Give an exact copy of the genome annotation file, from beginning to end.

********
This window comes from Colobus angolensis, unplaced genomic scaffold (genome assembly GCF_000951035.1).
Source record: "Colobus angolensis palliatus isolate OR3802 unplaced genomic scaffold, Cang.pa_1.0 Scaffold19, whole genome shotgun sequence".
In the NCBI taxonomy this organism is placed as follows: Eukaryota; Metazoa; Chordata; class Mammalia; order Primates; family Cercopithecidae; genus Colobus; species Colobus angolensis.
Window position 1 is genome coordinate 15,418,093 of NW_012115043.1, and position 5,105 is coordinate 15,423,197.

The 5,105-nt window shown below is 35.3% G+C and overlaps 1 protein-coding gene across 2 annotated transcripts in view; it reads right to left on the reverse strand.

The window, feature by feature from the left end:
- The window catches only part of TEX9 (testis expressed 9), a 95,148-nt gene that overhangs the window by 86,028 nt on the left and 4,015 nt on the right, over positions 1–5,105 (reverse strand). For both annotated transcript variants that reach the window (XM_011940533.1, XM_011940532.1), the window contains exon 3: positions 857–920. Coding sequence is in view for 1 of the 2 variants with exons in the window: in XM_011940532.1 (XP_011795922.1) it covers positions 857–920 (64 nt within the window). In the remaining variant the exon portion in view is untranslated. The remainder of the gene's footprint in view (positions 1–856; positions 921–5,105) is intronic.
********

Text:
This window comes from Colobus angolensis, unplaced genomic scaffold (genome assembly GCF_000951035.1).
Source record: "Colobus angolensis palliatus isolate OR3802 unplaced genomic scaffold, Cang.pa_1.0 Scaffold19, whole genome shotgun sequence".
In the NCBI taxonomy this organism is placed as follows: Eukaryota; Metazoa; Chordata; class Mammalia; order Primates; family Cercopithecidae; genus Colobus; species Colobus angolensis.
Window position 1 is genome coordinate 15,418,093 of NW_012115043.1, and position 5,105 is coordinate 15,423,197.

The 5,105-nt window shown below is 35.3% G+C and overlaps 1 protein-coding gene across 2 annotated transcripts in view; it reads right to left on the reverse strand.

The window, feature by feature from the left end:
- The window catches only part of TEX9 (testis expressed 9), a 95,148-nt gene that overhangs the window by 86,028 nt on the left and 4,015 nt on the right, over positions 1–5,105 (reverse strand). For both annotated transcript variants that reach the window (XM_011940533.1, XM_011940532.1), the window contains exon 3: positions 857–920. Coding sequence is in view for 1 of the 2 variants with exons in the window: in XM_011940532.1 (XP_011795922.1) it covers positions 857–920 (64 nt within the window). In the remaining variant the exon portion in view is untranslated. The remainder of the gene's footprint in view (positions 1–856; positions 921–5,105) is intronic.